“To put this work in context with research on 2G ethanol, we already knew that certain strains of S. cerevisiae were resistant to these molecules with inhibitory activity, but the molecular mechanism used by these yeasts to resist such inhibitors is complex, involving multiple processes and regulatory pathways”, details Basso.

According to the USP scientist, another point that supported the publication is that one of the main by-products resulting from the processing of sugarcane bagasse in the production of 2G ethanol is p-coumaric acid (pCA), one of the main inhibitors present in the bagasse after such processing . “Data available in the literature indicate that this chemical generally inhibits the growth of S. cerevisiae and, as a result, decreases its performance in ethanol production.”

The team decided to use a bioinformatics approach to integrating “multiomics” data in the study. In other words, it brought together data from transcriptomics – the study of the set of mRNA, messenger ribonucleic acid, produced by an organism at a given time – with data from quantitative physiology. “This allowed us to better understand how this yeast responded to the culture environment”, says Brandão. With the data in hand, the study focused on the molecular and physiological characterization of the general response of the yeast to a relevant inhibitor for the process that uses sugarcane bagasse as raw material for the production of 2G ethanol.

The biological experiments were conducted by Pierotti and Ciamponi at the Bioprocess Laboratory (BELa) of the Department of Chemical Engineering at Poli-USP. The experiments were carried out using continuous cultivations in bioreactors (chemostats). Such cultures guarantee a very well-controlled and defined environment for the evaluated microorganisms, where it is possible to study the effect of the inhibitor on the physiological and genetic aspects of these microorganisms, without the interference of other variables that make it difficult to interpret alterations in the expression/transcription of genes in these microorganisms. microorganisms. Thus, the SA-1 yeast was cultivated in anaerobic chemostats, in the presence and absence of the inhibitor (pCA). From these cultures, samples were collected at steady state for determination of physiological parameters and part of the biological material was sent to Taiwan for RNA sequencing.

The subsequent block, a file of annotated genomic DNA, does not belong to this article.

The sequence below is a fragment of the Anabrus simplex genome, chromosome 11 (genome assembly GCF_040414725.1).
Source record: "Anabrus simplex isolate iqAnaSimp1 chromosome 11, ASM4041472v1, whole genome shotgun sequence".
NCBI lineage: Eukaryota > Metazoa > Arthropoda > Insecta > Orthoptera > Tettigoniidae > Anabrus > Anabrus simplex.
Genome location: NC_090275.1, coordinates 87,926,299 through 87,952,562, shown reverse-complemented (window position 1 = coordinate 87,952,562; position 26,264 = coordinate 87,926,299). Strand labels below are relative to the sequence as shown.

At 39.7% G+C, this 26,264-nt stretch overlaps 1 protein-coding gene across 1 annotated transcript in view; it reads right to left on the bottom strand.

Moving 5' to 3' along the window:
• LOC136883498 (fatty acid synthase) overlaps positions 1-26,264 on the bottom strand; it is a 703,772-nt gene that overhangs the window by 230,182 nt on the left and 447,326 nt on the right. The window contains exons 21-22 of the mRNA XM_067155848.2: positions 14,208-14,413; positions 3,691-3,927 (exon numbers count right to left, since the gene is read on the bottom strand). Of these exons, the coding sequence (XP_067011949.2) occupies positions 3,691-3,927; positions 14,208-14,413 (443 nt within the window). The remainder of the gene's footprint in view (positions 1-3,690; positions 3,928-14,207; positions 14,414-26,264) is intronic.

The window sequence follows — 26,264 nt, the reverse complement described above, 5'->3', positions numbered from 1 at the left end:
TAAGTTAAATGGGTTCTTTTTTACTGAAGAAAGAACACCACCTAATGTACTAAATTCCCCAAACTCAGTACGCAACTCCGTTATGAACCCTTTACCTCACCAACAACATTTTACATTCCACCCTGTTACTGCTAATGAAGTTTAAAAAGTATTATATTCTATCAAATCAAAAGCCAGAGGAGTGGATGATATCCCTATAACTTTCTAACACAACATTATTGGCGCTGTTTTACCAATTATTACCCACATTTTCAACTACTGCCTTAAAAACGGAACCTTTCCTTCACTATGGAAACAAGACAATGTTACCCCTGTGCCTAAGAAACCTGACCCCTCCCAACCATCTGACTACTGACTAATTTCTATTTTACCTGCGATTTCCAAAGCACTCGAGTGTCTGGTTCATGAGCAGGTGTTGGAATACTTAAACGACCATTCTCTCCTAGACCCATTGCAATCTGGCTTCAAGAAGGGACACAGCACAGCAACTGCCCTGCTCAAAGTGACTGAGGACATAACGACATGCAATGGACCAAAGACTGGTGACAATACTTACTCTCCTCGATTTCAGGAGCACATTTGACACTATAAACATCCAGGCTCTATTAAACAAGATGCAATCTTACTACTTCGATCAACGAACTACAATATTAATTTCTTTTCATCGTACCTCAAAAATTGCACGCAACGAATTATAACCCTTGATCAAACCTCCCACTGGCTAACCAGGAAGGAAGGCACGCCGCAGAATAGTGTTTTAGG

The results were analyzed at the Laboratory of Integrative and Systemic Biology at CBMEG. They show that the biological mechanisms used by S. cerevisiae SA-1 to survive under the influence of these inhibitors are much more intricate than previously understood. Quantitative physiological data suggest that pCA stress can induce greater cellular activity in the SA-1 strain under anaerobic conditions (relevant for the industrial process), with an increase in the rate of sugar uptake and ethanol production.

Brazil has advanced in research for a better use of the biomass available in its biodiversity for the production of bioproducts, those consumer goods that can be built/assembled/produced from the transformation of part of an organism, as in the case of tissues and vegetable fibres, or as a result of the metabolism of these living beings. “In the latter case, we can mention the production of fuel alcohol, a commodity with a great impact on the national economy”, points out Brandão.